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Toward the VAT?

Bruce Bartlett comments on an interesting report on tax reform in California:

The main point the report makes is that the nature of the economy and the nature of income have changed over the years, but the tax system has not changed to deal with them.

First, income has become more volatile as people receive less of it in the form of relatively stable wages and more in the form of capital gains, bonuses and stock options that may vary significantly from year to year.

Second, services are much bigger as a share of both production and consumption. By their nature, services are harder to tax than goods.

Third, technology and globalization make it easier for people to purchase goods and services across state and national borders, and to move capital and income to other jurisdictions where they are taxed at lower rates or not taxed at all.

As it has become harder for the state to tax certain forms of income and output, it has had to raise rates on those that it can still tax. This has led to very high marginal rates that impede economic growth and create unfairness.

The proposed tax reform would broaden the tax base by replacing the corporate income tax with a business net receipts tax that would be very similar to a value-added tax. It would also replace the state sales tax and significantly reduce the personal income tax.

The report is here. Tax reform is hard, but if we could actually do it, there's low-hanging fruit. We could have a tax system that raised the same amount of money but was less burdensome and did more to promote economic growth.

Of course, you could say the same about the health-care system. In theory, health-care reform could cover more people and cost less money. But that turns out to be tricky in practice.

By Ezra Klein  |  October 2, 2009; 9:34 AM ET
Categories:  Taxes  
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Comments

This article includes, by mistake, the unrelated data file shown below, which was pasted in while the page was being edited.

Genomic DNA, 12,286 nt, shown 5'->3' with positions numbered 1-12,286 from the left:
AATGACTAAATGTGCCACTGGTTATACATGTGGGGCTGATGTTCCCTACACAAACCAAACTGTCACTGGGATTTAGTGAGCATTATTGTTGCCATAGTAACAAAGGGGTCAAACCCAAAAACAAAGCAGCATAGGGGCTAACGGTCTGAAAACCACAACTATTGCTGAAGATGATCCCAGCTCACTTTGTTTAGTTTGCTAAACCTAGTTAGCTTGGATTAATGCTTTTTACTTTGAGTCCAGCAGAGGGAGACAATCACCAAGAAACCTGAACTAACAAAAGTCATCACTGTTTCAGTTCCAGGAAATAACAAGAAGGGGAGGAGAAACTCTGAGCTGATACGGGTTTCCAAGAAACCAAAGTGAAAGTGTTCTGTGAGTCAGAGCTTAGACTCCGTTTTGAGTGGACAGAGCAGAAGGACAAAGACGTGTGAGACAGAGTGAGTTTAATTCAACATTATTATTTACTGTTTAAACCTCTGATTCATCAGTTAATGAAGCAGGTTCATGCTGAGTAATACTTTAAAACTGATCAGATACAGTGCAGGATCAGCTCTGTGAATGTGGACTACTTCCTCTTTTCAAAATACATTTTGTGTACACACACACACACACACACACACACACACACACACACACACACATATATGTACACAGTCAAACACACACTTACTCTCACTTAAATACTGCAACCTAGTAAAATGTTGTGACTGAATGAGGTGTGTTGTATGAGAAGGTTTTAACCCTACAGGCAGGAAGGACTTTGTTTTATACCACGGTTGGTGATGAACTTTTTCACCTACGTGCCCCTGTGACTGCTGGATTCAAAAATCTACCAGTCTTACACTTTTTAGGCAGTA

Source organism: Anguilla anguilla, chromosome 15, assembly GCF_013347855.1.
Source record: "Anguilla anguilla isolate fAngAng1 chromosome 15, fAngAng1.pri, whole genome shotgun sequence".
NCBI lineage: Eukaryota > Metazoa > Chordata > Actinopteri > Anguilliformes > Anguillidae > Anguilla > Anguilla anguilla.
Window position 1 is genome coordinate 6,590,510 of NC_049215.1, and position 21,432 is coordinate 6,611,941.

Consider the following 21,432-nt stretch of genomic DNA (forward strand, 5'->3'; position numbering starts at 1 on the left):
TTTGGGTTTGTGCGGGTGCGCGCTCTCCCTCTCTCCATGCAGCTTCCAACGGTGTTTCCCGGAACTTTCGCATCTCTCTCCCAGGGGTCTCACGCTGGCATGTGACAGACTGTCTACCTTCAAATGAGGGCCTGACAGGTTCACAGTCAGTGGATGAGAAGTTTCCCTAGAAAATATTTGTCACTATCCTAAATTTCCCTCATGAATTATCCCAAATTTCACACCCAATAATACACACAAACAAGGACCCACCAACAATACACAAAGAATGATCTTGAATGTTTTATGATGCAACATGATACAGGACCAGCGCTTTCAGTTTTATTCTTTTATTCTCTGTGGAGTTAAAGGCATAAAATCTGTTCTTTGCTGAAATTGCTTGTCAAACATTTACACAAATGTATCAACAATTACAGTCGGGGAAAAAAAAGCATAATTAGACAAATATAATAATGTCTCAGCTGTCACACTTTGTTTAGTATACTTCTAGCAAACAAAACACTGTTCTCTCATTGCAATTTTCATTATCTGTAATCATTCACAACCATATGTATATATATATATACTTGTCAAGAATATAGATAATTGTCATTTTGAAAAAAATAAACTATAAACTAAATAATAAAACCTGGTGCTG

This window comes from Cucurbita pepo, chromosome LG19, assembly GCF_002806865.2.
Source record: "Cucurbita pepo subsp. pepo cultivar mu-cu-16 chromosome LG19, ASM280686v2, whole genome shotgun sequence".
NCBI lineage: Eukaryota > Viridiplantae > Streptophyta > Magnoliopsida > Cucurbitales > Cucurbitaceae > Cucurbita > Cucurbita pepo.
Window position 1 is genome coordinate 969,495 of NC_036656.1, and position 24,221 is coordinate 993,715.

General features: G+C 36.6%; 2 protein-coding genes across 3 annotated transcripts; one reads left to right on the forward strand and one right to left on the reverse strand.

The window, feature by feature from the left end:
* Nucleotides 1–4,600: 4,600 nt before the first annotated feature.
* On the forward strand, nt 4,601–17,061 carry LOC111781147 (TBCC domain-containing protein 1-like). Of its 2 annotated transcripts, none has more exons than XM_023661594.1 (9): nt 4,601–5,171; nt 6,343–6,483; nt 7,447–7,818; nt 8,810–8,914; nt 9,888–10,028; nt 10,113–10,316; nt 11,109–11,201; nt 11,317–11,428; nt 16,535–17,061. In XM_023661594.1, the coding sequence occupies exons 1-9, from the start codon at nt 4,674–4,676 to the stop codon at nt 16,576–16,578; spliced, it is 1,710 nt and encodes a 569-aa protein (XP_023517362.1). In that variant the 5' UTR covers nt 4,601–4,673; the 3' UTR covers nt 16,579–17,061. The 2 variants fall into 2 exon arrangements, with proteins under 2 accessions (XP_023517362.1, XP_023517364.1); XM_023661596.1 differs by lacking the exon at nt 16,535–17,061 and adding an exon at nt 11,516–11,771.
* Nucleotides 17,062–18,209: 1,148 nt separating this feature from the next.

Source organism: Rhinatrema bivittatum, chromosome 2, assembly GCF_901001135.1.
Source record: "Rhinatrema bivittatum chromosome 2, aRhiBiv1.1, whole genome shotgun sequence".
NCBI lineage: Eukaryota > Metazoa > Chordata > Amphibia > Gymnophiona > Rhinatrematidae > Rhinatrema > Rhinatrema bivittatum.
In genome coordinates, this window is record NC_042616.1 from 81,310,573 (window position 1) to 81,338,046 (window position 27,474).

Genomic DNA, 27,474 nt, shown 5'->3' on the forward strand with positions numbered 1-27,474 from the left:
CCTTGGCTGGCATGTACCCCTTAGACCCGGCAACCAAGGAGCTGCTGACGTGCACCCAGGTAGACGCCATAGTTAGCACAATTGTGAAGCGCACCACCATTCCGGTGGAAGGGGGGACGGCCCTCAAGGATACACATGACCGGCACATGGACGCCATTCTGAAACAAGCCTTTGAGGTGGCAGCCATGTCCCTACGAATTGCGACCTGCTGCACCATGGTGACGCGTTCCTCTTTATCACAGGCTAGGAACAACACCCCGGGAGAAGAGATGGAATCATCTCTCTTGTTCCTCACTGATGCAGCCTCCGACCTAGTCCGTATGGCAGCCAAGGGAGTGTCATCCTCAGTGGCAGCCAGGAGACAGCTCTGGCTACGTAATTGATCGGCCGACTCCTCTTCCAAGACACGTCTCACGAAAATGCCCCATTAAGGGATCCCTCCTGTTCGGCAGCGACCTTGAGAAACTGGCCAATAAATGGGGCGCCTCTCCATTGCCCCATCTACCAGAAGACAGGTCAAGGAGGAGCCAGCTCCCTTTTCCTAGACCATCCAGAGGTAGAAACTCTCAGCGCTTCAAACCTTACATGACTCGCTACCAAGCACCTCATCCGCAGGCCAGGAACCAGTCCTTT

If you think health care is hard, just wait... There are far too many interests involved in the convoluted tax system we have. Not the least of which is a whole constituency of about 50% of taxpayers who pay no federal income tax at all. And a lot of these folks are not who you would initially think they would be. One is my boss who earns mid six figures.

The better I've done the more my tax return resembles Dick Cheney's and Warren Buffet's. The numbers are vastly different, obviously, but the effective rate is the same. 15%. And I could eliminate most of what I pay if I incorporated. And I could eliminate a lot of the rest if the company I work for would allow me to defer some more of my compensation. That trick is reserved for top echelon execs.

Posted by: luko | October 2, 2009 9:56 AM | Report abuse

The best thing about a VAT, of course, is that taxes are so buried that most people will never notice exactly how much they are being taxed. It's the perfect recipe for an ever-increasing tax burden!

It's more regressive than the current income tax, of course, but the politicians will "fix" that by putting in all sorts of special exemptions. A cynic might say, of course, that putting in all sorts of special exemptions is exactly why our current income tax system is such a mess. But I'm positive that wouldn't happen with a VAT; after all, our current set of politicians are so much more resistant to political pressure than they used to be.

Right?

Posted by: enoriverbend | October 2, 2009 10:01 AM | Report abuse

Aren't the trends in how compensation, etc are structured at least in part responses to the structure of tax law? This is akin in many ways to financial regulation -- a lot of innovation is geared toward sneaking around the regulatory corners.

Posted by: bdballard | October 2, 2009 10:04 AM | Report abuse

Ezra,

When are you going to write about Wyden pullling his free choice ammendment last night??? I'm VERY dissapointed.

Posted by: truth5 | October 2, 2009 10:05 AM | Report abuse

There would be winners and losers under the proposed changes. The winners? Those at the top. The losers? Those at the bottom and in the middle.

Value added taxes are, by definition, regressive and therefore immoral (as are sales taxes).

If exemptions are included, as enoriverbend expects, then we'd, at best, get a flatter tax that exasperates the problem.

Incidentally, consumption taxes of any kind can be just as volatile, if not more, than income taxes.

Posted by: cjo30080 | October 2, 2009 10:05 AM | Report abuse

"less burdensome"? For whom? Are you aware it will be the low income families who will have to bear the highest burden of a VAT, because they consume the biggest part of their salaries? And that it will be the rich, who invest a significant part of their income, who will pay a lower percentage in taxes?